Alberta E. Siegel, a Stanford University psychologist whose concerns about the effects of television violence on children led to important early studies, died Nov. 3 of cancer at her Menlo Park, Calif., home. She was 70.
Siegel was a member of the U.S. Surgeon General’s Scientific Advisory Committee on Television and Social Behavior from 1969 to 1971.
The surgeon general’s report, issued in 1972, represented the first national examination of the effects of television violence on society.
Siegel’s interest in the impact of television began at Stanford in the 1950s, when the medium was in its infancy. Her doctoral dissertation challenged the conventional wisdom, which said that viewing violence was cathartic and would result in less aggression.
“She was one of the earliest voices warning about the effect of television viewing on children and aggression,” said John W. Hagen, executive officer of the Society for Research in Child Development.
For her dissertation, Siegel showed nursery school children film strips depicting nonaggressive and violent behavior--"The Little Red Hen” versus “Woody Woodpecker.” Afterward, she watched the children play. She found that watching the rowdy woodpecker had far from a cathartic effect: Those children chose toys conducive to violent play, while their schoolmates who had been shown the “Little Red Hen” engaged in much gentler activity.
“Her dissertation at Stanford was one of the first in the field that dealt with children and television,” said Lynette Friedrich Cofer, a student of Siegel’s. Cofer later conducted an important study comparing the effects of television violence and of the public television series “Mister Rogers’ Neighborhood.”
Later studies by others supported Siegel’s findings about the adverse impact of televised violence. The evidence grew so strong that in 1972 the surgeon general’s report stated that there was no support for the thesis that it had a cathartic effect.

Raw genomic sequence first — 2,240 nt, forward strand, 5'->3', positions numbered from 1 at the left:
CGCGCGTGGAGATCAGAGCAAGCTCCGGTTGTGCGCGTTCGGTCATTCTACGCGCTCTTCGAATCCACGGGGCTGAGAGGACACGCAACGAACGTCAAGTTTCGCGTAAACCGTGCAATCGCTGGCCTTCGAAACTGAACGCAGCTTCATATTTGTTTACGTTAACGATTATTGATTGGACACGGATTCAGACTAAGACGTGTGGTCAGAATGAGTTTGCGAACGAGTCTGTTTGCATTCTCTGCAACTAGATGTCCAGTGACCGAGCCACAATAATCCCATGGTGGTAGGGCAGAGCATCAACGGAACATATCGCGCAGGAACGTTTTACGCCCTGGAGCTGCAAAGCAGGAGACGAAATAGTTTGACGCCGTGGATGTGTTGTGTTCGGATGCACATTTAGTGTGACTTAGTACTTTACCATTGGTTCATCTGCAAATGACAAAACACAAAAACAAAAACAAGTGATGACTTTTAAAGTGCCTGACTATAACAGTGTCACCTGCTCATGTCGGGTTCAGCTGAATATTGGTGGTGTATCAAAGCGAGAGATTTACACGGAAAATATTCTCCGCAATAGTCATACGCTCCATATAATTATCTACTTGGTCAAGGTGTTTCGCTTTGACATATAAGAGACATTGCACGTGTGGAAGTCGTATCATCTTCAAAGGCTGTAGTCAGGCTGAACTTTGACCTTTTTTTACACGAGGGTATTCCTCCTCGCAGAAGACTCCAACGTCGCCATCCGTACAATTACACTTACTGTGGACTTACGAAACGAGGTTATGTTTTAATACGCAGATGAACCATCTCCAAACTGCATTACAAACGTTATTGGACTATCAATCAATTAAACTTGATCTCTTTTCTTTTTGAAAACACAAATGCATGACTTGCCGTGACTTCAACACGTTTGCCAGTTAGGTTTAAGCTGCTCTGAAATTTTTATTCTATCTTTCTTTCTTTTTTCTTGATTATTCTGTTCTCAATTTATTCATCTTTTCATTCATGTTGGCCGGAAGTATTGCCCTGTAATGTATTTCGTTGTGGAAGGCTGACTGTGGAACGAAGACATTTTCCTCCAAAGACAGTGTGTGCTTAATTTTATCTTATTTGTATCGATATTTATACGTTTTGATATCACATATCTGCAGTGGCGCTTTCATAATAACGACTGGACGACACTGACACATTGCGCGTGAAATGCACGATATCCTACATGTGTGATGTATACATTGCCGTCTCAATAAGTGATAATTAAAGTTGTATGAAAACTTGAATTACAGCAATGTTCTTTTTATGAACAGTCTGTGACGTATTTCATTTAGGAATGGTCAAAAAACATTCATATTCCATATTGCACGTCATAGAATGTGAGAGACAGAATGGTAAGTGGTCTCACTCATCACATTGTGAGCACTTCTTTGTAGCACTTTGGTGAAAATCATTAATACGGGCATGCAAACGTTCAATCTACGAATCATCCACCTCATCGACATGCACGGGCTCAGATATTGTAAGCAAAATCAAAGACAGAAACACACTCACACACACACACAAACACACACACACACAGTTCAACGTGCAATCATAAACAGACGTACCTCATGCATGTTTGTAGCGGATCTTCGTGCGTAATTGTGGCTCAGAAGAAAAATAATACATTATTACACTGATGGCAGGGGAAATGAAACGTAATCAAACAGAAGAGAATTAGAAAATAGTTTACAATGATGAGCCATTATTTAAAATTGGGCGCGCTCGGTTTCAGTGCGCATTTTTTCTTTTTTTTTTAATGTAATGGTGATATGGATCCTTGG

“There is now evidence for a causal link between watching TV violence and subsequent aggressive behavior by the viewer,” Siegel said at Senate hearings in 1972 to clarify the report’s recommendations.
“In TV entertainment, children may observe countless acts of murder and mayhem, may learn through observation how to perform these acts, and may learn that such acts are admired by other people. Thus commercial television is itself a school for violence,” she said. “And American children are attending this school as many hours a year as they attend the schools sponsored by their local school boards.”
She said that although a minority of children were vulnerable to violent programming--those who might be predisposed to violence by other influences in their lives, such as abusive parents--"it is important to remember that we are talking about millions of children.”
Siegel believed that social science research should influence public policy. As chairwoman of the social policy committee of the Society for Research in Child Development, she established a fellowship program in the 1970s that placed scholars in the Washington offices of members of the House of Representatives and the Senate. “She was ahead of her time in that,” Hagen said.
She also was editor of the Journal of Child Development from 1964 to 1968. During that time, the journal became known for publishing research with a strong scientific basis. “The rejection rate became very high during her tenure. She was a stickler for experimental design,” Hagen said.
Siegel grew up in Pasadena, where she was a high school debate champion and had her own radio show by the age of 15.
She earned a bachelor’s degree in psychology in 1951 and a master’s in 1954, both at Stanford. She was only 23 when she obtained her doctorate there in 1955.
She taught for several years at Pennsylvania State University and was a fellow at the Center for Advanced Study in the Behavioral Sciences in Palo Alto before she joined the Stanford faculty in 1963. She was the first woman to become a tenured professor at the Stanford medical school, where she taught child development. She also was a longtime board member of the Menninger Clinic, the renowned psychiatric hospital in Topeka, Kan.
She was famous for her sense of humor, as well as for her loathing of commercial TV. Although she owned a set, she kept it in a closet. “It was an annoyance,” said her sister, Betty Newcomb.
Siegel was widowed at 30 when her husband, Sidney, died of a heart attack. She is survived by a son, Jay, and a granddaughter, Sydney, of Menlo Park; and three sisters, Newcomb, of Irvine, Ruth Anne Barton of Santa Monica and Portia Oldmen of Newport Beach.
Her family asks that any donations be made to the American Friends Service Committee or Planned Parenthood.